Jan's story

I was finally diagnosed with Chiari malformation in 2000. Like many, I had had a few years of misdiagnosis and then the suggestion that symptoms were psychosomatic. I never had severe headaches but had symptoms similar to multiple sclerosis and was struggling to work as a ward-based nurse at the time.

I had foramen magnum decompression in March 2001. It is known that approximately 20% of people do not have long-term relief from symptoms and get worse. I fall into this category. Over the last twenty years have been investigated for the usual associated conditions of Chiari such as syringomyelia and other neurological problems, with no answers as yet. I am currently having further tests for a second diagnosis, however, I am aware there may not be a diagnosis as it could be related to Chiari and that neurology is a complex field.

Over the last four years I have become significantly disabled, which was a shock. I am told I have complex symptoms by my specialist physician who has been absolutely fantastic in his care of me, he and my GP are extremely supportive which I know I am very fortunate to have.

The complete lack of information (either written or when I have appointments with neurologists or neurosurgeons) for people living with this deteriorating disability and the daily symptoms, I have found so disappointing. The surgery didn’t fail, as far as I know, this is just how it is for some people with Chiari. I don’t blame anyone for that part. But where is the specialist support now? It feels like they have given up on me. Trying to talk to neurologists about symptoms or more sensitive issues such as incontinence or sexual dysfunction is so awkward for them – and in my experience they are clearly not comfortable with this. As a specialist palliative care nurse, the people in my care are free to talk about anything and everything that is important to them, and I will support by holding that space for them. My specialist physician & GP have been the only people who have done this and treat me as a whole person. They are also honest in that this is not their area of expertise and need neurology to do their job to best support me. One neurosurgeon’s response was to say to me “just live your life”.

Wanting answers is not unreasonable and for a specialist to say “I really don’t know, but we will support you” is also an honest and welcome response should it ever be forthcoming. It’s fair to say that I am angry about the lack of neurological care and they do not seem to appreciate how much of an impact uncertainty, worsening disability & symptoms have on me. I know the symptoms and disability can’t be reversed but it does not feel right to be abandoned by experts.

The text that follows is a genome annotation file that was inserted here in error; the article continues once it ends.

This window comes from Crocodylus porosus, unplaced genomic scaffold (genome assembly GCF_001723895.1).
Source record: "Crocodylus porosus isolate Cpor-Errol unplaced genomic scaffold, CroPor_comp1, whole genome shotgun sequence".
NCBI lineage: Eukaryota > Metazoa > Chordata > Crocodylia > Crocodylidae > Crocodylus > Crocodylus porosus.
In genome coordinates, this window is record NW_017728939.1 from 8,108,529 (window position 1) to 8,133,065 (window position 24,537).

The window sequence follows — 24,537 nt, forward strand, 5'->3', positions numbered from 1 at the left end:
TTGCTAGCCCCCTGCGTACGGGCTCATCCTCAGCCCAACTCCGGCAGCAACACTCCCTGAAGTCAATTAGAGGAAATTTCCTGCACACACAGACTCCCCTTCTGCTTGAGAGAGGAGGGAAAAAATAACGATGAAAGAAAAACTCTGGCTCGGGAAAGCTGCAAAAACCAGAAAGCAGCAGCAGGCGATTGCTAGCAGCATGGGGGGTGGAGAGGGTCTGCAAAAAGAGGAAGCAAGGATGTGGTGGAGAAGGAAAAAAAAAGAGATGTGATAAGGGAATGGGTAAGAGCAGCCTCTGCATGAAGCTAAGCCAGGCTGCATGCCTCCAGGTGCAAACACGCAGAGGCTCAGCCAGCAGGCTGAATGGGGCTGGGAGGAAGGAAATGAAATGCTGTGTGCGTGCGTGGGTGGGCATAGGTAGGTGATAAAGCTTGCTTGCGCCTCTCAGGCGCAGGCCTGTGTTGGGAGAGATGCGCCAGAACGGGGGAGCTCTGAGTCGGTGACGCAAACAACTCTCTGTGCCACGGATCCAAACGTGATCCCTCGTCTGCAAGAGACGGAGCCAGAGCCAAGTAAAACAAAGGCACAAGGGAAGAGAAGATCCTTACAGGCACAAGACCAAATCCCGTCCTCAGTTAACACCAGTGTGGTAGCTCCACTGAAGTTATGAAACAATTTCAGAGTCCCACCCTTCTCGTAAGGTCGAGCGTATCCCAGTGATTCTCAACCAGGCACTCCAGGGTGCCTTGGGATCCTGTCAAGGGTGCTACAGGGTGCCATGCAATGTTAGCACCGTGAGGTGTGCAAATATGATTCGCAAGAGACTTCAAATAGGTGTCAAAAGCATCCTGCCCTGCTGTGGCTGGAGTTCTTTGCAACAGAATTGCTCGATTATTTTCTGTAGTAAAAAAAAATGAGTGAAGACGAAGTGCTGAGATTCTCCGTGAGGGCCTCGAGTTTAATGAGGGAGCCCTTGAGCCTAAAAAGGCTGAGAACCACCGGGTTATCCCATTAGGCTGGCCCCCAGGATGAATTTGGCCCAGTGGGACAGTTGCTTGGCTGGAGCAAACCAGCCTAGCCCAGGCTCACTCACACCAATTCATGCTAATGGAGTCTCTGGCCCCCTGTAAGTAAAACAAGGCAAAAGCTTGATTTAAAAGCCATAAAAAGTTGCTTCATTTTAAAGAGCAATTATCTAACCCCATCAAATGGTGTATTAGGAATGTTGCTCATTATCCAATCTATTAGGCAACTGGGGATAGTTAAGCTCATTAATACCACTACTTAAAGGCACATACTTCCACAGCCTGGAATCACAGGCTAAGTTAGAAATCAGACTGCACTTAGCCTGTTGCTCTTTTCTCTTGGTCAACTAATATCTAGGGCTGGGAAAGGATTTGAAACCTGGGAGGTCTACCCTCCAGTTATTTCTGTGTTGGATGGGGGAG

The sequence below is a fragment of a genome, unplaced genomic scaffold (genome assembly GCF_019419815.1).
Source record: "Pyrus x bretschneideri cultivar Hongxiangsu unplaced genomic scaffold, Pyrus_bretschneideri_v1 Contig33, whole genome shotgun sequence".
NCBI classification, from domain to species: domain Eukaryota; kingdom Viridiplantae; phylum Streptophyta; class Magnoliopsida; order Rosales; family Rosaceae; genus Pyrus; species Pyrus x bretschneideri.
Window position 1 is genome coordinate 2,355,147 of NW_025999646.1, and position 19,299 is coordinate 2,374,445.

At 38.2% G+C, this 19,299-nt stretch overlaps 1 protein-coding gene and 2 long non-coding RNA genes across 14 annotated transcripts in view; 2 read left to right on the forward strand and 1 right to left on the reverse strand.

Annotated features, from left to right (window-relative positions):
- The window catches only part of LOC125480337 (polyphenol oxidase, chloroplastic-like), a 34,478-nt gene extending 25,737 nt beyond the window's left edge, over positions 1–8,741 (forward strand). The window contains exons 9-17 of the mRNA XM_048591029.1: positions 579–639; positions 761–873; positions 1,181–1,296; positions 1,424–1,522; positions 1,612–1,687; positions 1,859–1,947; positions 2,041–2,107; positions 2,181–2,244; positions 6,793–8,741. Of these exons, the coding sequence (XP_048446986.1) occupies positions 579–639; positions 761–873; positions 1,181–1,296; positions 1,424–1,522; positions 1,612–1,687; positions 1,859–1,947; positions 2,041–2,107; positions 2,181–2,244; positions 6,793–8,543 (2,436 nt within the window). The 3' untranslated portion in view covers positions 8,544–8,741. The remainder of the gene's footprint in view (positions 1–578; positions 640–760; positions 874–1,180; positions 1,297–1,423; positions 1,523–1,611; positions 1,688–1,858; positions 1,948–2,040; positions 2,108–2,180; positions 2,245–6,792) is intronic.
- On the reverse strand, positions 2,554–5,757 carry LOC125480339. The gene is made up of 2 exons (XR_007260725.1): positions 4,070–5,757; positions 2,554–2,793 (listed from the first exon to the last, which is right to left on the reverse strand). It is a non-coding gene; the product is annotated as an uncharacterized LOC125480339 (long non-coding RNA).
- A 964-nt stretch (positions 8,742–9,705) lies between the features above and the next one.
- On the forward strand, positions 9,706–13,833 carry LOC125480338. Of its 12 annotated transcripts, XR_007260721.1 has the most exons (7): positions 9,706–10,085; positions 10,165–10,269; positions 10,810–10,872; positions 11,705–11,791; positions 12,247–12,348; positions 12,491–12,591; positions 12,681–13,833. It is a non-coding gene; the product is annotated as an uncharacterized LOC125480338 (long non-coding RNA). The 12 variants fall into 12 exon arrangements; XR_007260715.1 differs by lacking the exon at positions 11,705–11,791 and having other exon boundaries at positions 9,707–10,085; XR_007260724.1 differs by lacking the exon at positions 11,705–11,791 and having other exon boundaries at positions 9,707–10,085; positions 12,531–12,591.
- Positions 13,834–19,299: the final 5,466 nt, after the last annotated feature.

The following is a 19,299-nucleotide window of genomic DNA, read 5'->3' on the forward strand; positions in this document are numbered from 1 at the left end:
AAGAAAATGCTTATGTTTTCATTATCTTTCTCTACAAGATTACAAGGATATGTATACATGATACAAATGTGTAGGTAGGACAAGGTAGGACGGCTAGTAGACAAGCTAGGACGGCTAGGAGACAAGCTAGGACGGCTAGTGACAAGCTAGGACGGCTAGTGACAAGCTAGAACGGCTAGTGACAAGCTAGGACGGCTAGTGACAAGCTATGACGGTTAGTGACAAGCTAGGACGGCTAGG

I have been a qualified nurse for over twenty-five years and I love my job. I am frontline and I work in the best team. I know that I will not be able to continue in this role for much longer which is incredibly sad. I see younger colleagues or people that I trained with advancing their careers and I have not been able to due to my health.

I now have to use a walking stick all the time due to bilateral leg weakness and muscle wasting. I’ve developed bilateral foot drop and am ‘skin numb’ from my chest down. I have tremors and spasms in my limbs which can be severe and am in pain most of the time at different levels depending on my activity. I am hoping I can find a different role that I can be as passionate about as this is really important to me that I am having a positive impact in my work.

I have amazing friends who are family and wonderful parents but who now are both frail and housebound, I should be doing more to care for them. The things that I previously enjoyed outside of work such as going to the gym, yoga/pilates classes and having a social life are now limited. I have to plan according to energy levels and how I am in myself. I will still go to live standing gigs when they are able to be held again but I know it will now be with two walking sticks and will cause severe pain.

Accepting my disability has been a difficult at times & can be cyclical. Two days ago, I had an inflatable hoist put in the bath as my legs are not strong enough to stand. I have a raised toilet seat and my furniture has been lifted to make it easier to get up. The bathroom looks medical to me which I find hard, despite these items being of use.

I am fortunate to be able to pay for a private psychotherapist who knows me well and I take all of the distress and pent up emotion to her. I am lucky to have amazing friends but this has been going on for so long I really don’t know how they do it. I hope I give back as much to them and it really bothers me if they hold back on telling me what’s going on in their lives because they are trying to protect me. They are well aware of this!